Wednesday, February 6th, 2013
The Open Mouth in Baroque Art
This morning I’ve been thinking about how a lot of Baroque art depicts figures with open mouths, or partially-open mouths. Since the Baroque period involved a heightened interest in emotion and psychological reactions, it’s not surprising that artists would be interested in exploring the human emotions that are conveyed through this specific composition.
Jean H. Duffy explains how the open mouth can convey multiple emotions at the same time, including pain, ecstasy, and fear.1 Caravaggio was well known for depicting figures with open mouths, including his famous Boy Bitten By a Lizard (see above) or David with the Head of Goliath (both the version in the Borghese Gallery and the version in the Kunsthistorisches Museum in Vienna). and The complexity of such expressions no doubt were appealing to Baroque artists, who often were continually interested in the idea of mingling emotions. Perhaps the open mouth motif and its varied effects are a nice compliment, then, to the ways that Baroque artists tried to mingle other aspects of their art, like the tendency to mix artistic mediums.
Howard Hibbard also weighs in on the discussion of the open mouth, particularly when he discusses Guido Reni’s Immaculate Conception (1627, Metropolitan Museum of Art). Hibbard finds that the open mouth imagery can relate to Counter-Reformation sentiment. He writes, “Mary’s mouth, like those of the angels, is partially open, as if voicing a prayer or supplication. The revelation of human warmth and frailty – the humanization of the divine – is a characteristic of seventeenth century art and Reni was one of the innovators.”2 The humanization of figures like the Virgin and saints were important at this time, especially as the Catholic church sought to make such figures more approachable and relatable to a lay audience. In addition to Reni, the sculptor Bernini often depicted his figures with open mouths, most notably seen in The Ecstasy of Saint Theresa (see detail above).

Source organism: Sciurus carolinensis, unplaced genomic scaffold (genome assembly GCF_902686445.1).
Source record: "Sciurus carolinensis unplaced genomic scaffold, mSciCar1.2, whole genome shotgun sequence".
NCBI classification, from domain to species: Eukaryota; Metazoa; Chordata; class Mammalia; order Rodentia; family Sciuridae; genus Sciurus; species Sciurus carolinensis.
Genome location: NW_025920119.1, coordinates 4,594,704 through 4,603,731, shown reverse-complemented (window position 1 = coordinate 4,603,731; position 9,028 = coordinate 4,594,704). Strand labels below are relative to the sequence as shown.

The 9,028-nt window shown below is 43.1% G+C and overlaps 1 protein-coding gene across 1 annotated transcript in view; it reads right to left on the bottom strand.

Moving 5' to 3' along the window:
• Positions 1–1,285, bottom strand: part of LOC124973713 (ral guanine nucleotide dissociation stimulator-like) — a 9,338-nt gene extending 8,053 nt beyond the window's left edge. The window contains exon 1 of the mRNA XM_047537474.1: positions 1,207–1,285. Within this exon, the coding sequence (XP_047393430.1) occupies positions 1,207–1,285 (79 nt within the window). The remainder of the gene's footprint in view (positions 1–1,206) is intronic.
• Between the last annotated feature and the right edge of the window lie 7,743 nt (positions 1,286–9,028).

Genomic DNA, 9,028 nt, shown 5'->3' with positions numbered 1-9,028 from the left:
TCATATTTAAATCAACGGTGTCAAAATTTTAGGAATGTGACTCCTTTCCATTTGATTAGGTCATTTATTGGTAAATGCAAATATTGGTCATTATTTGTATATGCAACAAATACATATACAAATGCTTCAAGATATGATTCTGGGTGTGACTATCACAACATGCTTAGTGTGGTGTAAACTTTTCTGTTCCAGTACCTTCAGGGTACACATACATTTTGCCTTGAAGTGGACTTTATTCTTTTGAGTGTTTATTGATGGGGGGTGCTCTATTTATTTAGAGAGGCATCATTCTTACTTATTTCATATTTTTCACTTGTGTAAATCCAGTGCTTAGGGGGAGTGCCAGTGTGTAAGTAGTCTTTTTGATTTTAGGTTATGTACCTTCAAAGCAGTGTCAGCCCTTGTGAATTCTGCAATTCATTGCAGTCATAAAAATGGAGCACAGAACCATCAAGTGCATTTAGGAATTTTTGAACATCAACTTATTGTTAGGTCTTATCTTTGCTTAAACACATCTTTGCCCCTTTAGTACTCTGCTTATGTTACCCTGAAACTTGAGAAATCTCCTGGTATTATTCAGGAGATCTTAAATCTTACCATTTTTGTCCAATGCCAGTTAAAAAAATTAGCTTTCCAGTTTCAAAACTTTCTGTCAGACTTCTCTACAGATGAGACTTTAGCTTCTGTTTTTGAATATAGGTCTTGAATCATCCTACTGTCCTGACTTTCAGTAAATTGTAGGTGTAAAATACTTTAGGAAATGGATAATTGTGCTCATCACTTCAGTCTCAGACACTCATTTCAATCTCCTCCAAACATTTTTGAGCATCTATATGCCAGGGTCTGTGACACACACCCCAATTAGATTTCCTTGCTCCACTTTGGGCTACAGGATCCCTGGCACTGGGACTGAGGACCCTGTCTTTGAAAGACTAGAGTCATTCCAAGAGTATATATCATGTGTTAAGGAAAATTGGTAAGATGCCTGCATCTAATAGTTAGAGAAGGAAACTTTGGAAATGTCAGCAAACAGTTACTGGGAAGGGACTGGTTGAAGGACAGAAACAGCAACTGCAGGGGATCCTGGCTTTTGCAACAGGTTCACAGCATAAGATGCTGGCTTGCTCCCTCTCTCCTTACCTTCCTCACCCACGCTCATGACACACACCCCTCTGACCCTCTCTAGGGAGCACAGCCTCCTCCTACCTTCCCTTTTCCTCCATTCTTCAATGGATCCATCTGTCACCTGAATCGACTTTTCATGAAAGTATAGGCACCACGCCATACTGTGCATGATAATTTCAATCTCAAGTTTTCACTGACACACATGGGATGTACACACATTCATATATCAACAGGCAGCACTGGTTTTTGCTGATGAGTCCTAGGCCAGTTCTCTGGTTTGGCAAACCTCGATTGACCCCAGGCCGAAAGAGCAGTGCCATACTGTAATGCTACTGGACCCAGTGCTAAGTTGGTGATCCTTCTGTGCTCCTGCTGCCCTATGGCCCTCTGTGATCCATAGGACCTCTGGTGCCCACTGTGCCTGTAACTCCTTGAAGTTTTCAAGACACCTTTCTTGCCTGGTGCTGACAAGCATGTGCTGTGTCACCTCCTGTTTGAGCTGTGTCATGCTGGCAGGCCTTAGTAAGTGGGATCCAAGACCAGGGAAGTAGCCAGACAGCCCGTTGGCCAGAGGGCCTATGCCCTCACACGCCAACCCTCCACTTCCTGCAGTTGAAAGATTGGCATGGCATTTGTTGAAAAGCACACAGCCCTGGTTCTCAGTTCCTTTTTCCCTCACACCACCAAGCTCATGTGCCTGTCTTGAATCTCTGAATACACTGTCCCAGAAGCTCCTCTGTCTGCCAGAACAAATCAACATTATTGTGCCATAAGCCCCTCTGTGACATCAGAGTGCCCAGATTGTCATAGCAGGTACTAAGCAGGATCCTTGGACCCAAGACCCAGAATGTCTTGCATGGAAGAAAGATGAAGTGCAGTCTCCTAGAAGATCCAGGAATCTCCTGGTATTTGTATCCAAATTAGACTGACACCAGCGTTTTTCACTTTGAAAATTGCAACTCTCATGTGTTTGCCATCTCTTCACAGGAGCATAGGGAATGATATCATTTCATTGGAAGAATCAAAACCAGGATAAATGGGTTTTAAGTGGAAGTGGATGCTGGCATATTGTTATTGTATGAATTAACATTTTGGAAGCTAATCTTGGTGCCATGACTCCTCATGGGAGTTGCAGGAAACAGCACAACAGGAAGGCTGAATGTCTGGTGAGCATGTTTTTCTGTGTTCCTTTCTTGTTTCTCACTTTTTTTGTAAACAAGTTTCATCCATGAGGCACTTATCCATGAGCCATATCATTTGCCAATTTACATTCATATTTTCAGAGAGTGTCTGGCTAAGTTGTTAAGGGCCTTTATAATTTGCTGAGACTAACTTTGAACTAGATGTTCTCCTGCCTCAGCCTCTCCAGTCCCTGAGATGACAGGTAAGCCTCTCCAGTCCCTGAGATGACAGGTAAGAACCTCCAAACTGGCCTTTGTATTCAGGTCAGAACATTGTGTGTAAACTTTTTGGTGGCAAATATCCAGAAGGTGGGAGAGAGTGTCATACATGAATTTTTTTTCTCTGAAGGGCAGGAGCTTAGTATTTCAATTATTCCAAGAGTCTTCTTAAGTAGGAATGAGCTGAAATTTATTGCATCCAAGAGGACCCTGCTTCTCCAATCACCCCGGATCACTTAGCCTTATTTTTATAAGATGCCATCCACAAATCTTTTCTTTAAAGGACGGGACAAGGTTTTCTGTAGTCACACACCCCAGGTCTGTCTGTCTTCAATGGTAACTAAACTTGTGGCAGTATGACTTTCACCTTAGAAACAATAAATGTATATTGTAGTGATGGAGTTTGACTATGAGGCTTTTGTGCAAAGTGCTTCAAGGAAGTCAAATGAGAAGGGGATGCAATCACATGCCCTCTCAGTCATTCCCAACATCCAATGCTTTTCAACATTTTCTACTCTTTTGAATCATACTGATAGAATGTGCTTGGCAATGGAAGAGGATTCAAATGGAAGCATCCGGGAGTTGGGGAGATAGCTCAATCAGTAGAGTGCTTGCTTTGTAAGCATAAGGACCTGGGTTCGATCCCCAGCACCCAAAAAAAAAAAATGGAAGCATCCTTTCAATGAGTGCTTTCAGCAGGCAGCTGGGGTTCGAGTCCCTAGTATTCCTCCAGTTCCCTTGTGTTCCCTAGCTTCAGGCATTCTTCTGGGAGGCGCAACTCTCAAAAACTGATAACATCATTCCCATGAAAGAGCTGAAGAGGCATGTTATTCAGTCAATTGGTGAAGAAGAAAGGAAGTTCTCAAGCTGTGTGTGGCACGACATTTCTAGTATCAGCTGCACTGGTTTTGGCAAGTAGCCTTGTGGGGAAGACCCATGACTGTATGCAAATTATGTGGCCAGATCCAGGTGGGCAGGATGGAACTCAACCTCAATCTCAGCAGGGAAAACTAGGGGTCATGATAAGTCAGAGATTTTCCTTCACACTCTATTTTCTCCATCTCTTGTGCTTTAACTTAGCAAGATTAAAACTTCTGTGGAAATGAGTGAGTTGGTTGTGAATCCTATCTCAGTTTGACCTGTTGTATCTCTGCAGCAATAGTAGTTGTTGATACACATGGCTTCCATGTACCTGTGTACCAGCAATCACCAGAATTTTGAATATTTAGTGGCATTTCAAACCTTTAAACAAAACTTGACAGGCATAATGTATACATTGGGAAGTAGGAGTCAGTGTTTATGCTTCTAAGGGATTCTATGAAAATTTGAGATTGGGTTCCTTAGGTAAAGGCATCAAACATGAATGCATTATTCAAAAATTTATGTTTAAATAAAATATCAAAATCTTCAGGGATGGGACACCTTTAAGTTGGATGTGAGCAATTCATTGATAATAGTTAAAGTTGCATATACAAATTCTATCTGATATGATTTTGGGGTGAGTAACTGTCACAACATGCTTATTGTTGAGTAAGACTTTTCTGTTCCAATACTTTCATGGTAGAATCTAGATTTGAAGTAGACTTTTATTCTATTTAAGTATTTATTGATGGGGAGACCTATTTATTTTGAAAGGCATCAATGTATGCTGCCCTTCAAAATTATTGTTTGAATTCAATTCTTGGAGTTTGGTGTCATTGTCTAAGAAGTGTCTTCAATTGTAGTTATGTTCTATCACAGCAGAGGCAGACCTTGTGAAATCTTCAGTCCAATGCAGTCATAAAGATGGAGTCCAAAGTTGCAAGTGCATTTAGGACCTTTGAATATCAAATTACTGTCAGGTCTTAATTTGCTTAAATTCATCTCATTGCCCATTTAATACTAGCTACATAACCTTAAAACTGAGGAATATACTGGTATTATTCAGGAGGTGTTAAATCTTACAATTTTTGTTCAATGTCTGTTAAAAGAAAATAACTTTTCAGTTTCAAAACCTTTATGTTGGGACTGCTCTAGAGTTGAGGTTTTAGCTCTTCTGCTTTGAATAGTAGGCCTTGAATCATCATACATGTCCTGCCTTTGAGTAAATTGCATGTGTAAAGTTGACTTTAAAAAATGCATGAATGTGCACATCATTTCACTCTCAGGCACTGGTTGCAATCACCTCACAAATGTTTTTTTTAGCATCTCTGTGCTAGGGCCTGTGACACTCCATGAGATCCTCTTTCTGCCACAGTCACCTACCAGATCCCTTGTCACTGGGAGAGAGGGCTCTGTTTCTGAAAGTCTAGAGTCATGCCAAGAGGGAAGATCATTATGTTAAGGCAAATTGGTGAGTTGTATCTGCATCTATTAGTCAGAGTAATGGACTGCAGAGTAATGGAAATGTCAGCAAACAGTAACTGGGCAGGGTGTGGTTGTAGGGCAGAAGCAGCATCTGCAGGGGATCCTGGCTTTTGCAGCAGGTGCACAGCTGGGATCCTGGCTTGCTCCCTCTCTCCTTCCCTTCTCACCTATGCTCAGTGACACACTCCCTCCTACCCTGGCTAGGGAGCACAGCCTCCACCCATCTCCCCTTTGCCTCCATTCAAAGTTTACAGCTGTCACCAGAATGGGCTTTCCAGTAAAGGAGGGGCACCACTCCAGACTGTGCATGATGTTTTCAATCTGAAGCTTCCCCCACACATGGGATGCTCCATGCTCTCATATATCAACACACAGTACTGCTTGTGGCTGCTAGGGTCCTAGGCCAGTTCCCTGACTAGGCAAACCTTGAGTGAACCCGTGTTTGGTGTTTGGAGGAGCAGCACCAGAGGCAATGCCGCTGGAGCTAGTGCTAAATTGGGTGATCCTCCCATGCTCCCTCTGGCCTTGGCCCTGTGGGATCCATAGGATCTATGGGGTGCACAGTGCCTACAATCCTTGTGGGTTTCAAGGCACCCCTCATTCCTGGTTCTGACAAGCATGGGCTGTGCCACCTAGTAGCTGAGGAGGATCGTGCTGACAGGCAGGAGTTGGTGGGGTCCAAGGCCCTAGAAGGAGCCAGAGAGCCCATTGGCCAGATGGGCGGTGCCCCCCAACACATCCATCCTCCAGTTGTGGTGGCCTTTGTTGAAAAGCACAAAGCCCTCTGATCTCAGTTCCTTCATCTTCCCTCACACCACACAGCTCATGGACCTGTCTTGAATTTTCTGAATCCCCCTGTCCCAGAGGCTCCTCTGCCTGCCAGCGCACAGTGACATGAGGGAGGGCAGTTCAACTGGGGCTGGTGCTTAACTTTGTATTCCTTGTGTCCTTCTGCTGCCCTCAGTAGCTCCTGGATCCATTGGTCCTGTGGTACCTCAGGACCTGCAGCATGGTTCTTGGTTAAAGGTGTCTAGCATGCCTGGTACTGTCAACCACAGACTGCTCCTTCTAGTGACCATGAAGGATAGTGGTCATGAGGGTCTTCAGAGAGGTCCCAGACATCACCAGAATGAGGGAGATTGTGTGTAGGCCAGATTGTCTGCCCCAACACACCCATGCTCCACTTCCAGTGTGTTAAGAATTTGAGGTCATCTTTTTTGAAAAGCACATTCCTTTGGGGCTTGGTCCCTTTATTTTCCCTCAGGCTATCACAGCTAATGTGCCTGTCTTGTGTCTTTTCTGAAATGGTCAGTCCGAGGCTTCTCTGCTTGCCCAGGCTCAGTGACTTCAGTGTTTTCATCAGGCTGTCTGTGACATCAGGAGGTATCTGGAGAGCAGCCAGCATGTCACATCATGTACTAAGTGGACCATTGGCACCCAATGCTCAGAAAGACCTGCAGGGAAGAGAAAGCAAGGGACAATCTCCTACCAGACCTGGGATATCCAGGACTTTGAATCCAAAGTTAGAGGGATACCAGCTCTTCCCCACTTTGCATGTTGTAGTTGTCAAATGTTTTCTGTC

This topic of open mouths has got me thinking quite a bit, and I wonder if there can even be some parallels made with Baroque architecture. The shape of a human’s open mouth seems to have parallel with the ovals that Borromini and Bernini utilized in their architectural spaces. I think the irregularity of the oval lends itself to the emotion and perhaps vulnerability that is found in the open mouth of a human. The oval is also a more dynamic shape than the circle, which adds to its expressive features.
I’m sure that these musings on the open mouth and oval shape are going to influence the way that I interact with Baroque art and architecture in the future. I’m curious to see whether I feel like I’m walking into a gaping mouth the next time I step into Bernini’s piazza outside of Saint Peter’s (1656-67)!
What depictions of open mouths (or oval shapes) do you like in Baroque art? Do you know of any other theories for why the open mouth would have been preferred during the Baroque era?
1 Jean H. Duffy, Reading Between the Lines: Claude Simon and the Visual Arts (Chicago: University of Chicago Press, 1998), 261. Available online HERE.
2 Howard Hibbard, “Guido Reni’s Painting of the Immaculate Conception,” Metropolitan Museum of Art Bulletin (1969): 28.